Known as an aerostat, the balloon will be tethered to the ground and house a surveillance radar that can spot hostile aerial and sea threats from as far as 200km away. These include straying civilian light aircraft, small boats and even mobile missile launchers.
Defence Minister Ng Eng Hen said on Tuesday that the 55m-long blimp will be deployed from inside a military camp, adding that the balloon will "improve our surveillance capabilities significantly". He however did not disclose the camp's location.
Dr Ng said that the aerostat will complement Singapore's existing early warning and information-gathering systems that are facing increasing constraints, due mainly to the construction of taller buildings that prevent them "from establishing a clear line of sight".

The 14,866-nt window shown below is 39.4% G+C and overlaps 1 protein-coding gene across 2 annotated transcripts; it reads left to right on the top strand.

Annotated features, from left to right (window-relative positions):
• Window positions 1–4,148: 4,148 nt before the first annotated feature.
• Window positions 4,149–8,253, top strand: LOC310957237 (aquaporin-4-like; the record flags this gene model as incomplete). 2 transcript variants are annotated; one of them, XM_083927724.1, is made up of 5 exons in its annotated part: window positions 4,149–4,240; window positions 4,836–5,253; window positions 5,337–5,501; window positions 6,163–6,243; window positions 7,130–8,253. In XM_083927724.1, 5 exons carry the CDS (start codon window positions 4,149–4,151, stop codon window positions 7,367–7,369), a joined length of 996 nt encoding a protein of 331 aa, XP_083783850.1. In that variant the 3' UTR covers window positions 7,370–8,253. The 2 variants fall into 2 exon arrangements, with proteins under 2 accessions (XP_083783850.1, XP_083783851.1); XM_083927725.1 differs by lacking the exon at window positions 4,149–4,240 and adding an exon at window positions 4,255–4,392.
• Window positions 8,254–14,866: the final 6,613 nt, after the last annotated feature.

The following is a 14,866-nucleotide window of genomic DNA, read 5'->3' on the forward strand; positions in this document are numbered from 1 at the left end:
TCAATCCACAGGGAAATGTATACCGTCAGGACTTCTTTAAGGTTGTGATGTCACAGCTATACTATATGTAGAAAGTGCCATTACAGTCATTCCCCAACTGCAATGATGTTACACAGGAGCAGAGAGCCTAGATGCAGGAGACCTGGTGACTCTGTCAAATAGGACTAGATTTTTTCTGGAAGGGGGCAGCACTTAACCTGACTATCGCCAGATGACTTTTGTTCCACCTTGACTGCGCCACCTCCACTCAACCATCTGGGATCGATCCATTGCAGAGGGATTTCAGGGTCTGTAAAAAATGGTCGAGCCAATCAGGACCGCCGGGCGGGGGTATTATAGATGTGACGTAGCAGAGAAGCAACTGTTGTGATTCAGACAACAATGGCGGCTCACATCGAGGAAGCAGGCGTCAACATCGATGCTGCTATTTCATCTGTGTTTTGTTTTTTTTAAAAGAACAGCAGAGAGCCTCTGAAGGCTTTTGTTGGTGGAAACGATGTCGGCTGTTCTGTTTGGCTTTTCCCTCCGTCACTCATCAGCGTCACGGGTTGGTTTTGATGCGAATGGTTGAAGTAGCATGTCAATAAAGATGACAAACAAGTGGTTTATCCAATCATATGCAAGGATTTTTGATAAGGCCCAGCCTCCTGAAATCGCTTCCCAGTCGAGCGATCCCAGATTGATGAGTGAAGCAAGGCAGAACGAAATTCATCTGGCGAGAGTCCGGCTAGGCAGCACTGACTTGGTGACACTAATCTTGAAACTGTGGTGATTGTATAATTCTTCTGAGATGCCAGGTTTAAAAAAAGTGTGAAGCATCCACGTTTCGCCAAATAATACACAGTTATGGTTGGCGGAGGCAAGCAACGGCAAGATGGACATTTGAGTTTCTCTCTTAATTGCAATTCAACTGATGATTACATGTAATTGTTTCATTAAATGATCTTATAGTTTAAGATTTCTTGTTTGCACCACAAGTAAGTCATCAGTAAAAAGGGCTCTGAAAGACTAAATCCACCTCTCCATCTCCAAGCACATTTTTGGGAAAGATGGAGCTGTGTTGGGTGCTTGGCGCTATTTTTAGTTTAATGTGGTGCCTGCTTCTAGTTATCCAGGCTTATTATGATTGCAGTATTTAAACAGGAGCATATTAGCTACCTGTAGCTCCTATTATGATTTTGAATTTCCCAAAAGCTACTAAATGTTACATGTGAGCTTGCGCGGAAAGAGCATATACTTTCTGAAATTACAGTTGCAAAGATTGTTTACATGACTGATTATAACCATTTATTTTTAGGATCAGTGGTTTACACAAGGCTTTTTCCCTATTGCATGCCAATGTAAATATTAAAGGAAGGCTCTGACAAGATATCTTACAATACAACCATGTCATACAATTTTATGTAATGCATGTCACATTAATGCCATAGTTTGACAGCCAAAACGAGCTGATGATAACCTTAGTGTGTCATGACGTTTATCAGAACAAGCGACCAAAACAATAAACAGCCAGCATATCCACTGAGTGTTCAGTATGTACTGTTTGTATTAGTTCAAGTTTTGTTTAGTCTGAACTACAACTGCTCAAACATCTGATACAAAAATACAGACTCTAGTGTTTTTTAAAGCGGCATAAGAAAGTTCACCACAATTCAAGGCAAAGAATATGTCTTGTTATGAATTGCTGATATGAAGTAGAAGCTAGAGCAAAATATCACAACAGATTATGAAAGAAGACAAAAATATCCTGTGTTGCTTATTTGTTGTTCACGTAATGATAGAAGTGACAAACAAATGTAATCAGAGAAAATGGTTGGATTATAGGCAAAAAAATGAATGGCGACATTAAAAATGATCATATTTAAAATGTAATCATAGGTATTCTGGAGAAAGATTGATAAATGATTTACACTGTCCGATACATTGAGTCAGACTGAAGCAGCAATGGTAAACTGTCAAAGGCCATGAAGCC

"In order to see far, you have to be very high with no buildings to block you...Our ground-based radar systems can only operate above high-rise buildings," said Dr Ng at his ministry's PRoductivity and Innovation in Daily Efforts (PRIDE) Day awards ceremony held at Nanyang Polytechnic .
"Airborne radars can go around the clock, but that is costly and manpower intensive."
It will be cheaper to launch and operate the aerostat. Dr Ng said the balloon will save about $29 million in operating costs.
Operated by the Republic of Singapore Air Force, the aerostat can hover at a height of 2000ft, or a 200-storey building, and transmit detailed data to the ground immediately. The information will also be shared with other security agencies such as the Police Coast Guard.
Aerostats have been used by law enforcement agencies around in the world since the 1980s. They include the US Customs and Border Protection Agency which uses aerostats to scan the skies for suspicious aircraft activity.